Also known as particular churches or local churches. Dioceses are under the authority of a Bishop, They are described as ecclesiastical districts defined by geographical territory. Dioceses are often grouped by the Holy See into ecclesiastical provinces for greater cooperation and common action among regional dioceses. Within a ecclesiastical province, one diocese can be designated an “archdiocese” or “metropolitan archdiocese”, establishing centrality within an ecclesiastical province and denoting a higher rank. Archdioces are often chosen based on their population and historical significance. All dioceses and archdioceses, and their respective Bishops or Archbishops, are distinct and autonomous. An archdiocese has limited responsibilities within the same ecclesiastical province assigned to it by the Holy See.
As of April 2020[update], in the Catholic Church there are 2,898 regular dioceses consisting of: 1 papal see, 9 patriarchates, 4 major archdioceses, 560 metropolitan archdioceses, 76 single archdioceses and 2,248 dioceses in the world.
In the Eastern Catholic Churches that are in communion with the Pope, the equivalent entity is called an eparchy or "archeparchy," with an "eparch" or "archeparchy" serving as the ordinary.
Further information: List of Eastern Orthodox bishops and archbishops
The Eastern Orthodox Church calls dioceses episkopies (from the Greek ἐπισκοπή) in the Greek tradition and eparchies (from ἐπαρχία) in the Slavic tradition.
Further information: List of Anglican Communion dioceses
After the English Reformation, the Church of England retained the existing diocesan structure which remains throughout the Anglican Communion. The one change is that the areas administered under the Archbishop of Canterbury and Archbishop of York are properly referred to as dioceses, not archdioceses: they are the metropolitan bishops of their respective provinces and bishops of their own diocese and have the position of archbishop.
The Anglican Church in Aotearoa, New Zealand and Polynesia in its constitution uses the specific term "Episcopal Unit" for both dioceses and pīhopatanga because of its unique three-tikanga (culture) system. Pīhopatanga are the tribal-based jurisdictions of Māori pīhopa (bishops) which overlap with the "New Zealand dioceses" (i.e. the geographical jurisdictions of the pākehā (European) bishops); these function like dioceses, but are never called so.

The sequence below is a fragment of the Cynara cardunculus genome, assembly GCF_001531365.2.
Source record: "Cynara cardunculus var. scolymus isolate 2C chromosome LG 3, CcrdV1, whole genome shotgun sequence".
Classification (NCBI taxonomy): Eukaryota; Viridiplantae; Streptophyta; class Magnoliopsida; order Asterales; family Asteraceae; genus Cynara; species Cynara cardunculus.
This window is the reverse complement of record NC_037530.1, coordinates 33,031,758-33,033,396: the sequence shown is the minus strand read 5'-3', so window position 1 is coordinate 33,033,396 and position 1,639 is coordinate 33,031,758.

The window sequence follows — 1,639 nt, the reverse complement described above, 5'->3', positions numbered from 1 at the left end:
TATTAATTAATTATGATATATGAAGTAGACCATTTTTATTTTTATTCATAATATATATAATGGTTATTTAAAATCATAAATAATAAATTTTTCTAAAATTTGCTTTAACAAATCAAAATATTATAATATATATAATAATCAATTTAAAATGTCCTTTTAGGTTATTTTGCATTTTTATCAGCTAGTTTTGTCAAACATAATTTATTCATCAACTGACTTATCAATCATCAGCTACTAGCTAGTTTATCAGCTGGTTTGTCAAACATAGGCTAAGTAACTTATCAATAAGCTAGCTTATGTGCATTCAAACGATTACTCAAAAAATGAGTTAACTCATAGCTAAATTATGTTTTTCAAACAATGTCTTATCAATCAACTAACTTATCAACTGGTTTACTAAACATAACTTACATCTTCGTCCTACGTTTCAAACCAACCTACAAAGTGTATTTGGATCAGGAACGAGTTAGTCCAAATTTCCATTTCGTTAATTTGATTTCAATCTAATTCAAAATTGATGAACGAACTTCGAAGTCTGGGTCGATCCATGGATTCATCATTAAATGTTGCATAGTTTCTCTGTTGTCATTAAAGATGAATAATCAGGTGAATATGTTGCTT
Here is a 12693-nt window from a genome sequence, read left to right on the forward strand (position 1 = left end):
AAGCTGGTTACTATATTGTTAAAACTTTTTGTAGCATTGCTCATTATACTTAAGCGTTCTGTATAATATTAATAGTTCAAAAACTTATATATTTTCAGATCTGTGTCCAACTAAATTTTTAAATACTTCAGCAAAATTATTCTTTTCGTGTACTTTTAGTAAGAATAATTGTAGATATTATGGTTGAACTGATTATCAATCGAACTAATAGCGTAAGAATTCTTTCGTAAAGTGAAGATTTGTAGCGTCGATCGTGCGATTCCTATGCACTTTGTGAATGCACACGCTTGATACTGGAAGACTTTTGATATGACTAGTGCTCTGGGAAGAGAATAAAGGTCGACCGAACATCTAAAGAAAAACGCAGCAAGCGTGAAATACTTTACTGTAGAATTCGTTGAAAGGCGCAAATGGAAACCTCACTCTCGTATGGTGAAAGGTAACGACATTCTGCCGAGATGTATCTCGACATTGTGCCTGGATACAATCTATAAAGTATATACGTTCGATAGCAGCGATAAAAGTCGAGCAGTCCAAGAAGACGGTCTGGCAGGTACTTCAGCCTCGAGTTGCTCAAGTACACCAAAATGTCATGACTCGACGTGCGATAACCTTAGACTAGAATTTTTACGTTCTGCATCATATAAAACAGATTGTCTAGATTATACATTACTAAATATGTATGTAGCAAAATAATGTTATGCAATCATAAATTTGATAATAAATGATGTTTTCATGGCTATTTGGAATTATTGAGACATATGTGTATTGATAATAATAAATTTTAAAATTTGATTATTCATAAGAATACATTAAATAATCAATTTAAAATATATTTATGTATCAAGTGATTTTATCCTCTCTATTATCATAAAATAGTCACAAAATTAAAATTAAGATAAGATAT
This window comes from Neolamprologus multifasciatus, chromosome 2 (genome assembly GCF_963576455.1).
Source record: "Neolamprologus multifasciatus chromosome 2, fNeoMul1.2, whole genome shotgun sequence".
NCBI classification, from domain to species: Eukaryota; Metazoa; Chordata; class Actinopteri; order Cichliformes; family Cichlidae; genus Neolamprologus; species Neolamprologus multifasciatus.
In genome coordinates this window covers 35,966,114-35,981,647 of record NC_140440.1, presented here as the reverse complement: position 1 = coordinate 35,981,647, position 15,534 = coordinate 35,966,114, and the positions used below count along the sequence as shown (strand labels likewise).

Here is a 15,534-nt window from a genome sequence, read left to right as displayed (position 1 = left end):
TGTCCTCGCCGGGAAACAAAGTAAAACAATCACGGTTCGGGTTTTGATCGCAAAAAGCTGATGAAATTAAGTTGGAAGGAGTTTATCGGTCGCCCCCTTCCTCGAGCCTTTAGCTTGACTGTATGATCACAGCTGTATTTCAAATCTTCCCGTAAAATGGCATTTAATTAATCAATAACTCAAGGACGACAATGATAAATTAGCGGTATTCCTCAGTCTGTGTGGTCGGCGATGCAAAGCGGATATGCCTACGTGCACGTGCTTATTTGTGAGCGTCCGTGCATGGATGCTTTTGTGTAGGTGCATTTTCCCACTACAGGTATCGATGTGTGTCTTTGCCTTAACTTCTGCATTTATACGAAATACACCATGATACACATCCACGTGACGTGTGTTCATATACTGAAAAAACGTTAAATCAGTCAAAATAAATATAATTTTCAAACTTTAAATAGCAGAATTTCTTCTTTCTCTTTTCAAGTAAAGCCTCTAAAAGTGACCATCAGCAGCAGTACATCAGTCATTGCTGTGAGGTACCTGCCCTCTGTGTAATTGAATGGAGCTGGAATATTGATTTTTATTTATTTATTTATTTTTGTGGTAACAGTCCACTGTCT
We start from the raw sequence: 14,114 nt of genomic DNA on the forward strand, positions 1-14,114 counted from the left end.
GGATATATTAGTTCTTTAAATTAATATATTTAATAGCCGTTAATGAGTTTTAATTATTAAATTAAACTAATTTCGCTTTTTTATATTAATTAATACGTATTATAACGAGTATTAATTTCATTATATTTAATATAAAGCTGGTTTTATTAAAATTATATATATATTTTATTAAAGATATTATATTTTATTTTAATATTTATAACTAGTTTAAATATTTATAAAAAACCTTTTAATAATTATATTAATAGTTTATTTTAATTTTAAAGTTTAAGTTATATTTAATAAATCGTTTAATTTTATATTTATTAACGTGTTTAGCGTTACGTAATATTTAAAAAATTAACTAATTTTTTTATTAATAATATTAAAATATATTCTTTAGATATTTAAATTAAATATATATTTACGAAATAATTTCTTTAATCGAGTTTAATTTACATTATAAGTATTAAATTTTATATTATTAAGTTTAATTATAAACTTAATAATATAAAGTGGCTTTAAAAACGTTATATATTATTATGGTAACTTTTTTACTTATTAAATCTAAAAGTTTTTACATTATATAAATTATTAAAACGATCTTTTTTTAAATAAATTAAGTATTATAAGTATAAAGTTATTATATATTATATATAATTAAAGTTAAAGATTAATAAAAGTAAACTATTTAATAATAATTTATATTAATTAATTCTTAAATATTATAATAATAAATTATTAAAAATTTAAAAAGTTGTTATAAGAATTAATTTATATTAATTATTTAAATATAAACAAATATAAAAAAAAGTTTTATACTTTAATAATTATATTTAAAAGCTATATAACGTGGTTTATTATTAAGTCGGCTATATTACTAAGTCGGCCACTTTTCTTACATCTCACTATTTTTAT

Further information: List of Lutheran dioceses and archdioceses
Certain Lutheran denominations such as the Church of Sweden do have individual dioceses similar to Roman Catholics. These dioceses and archdioceses are under the government of a bishop (see Archbishop of Uppsala). Other Lutheran bodies and synods that have dioceses and bishops include the Church of Denmark, the Evangelical Lutheran Church of Finland, the Evangelical Church in Germany (partially), and the Church of Norway.
From about the 13th century until the German mediatization of 1803, the majority of the bishops of the Holy Roman Empire were prince-bishops, and as such exercised political authority over a principality, their so-called Hochstift, which was distinct, and usually considerably smaller than their diocese, over which they only exercised the usual authority of a bishop.
Some American Lutheran church bodies such as the Evangelical Lutheran Church in America have a bishop acting as the head of the synod, but the synod does not have dioceses and archdioceses as the churches listed above. Rather, it is divided into a middle judicatory.
The Lutheran Church - International, based in Springfield, Illinois, presently uses a traditional diocesan structure, with four dioceses in North America. Its current president is Archbishop Robert W. Hotes.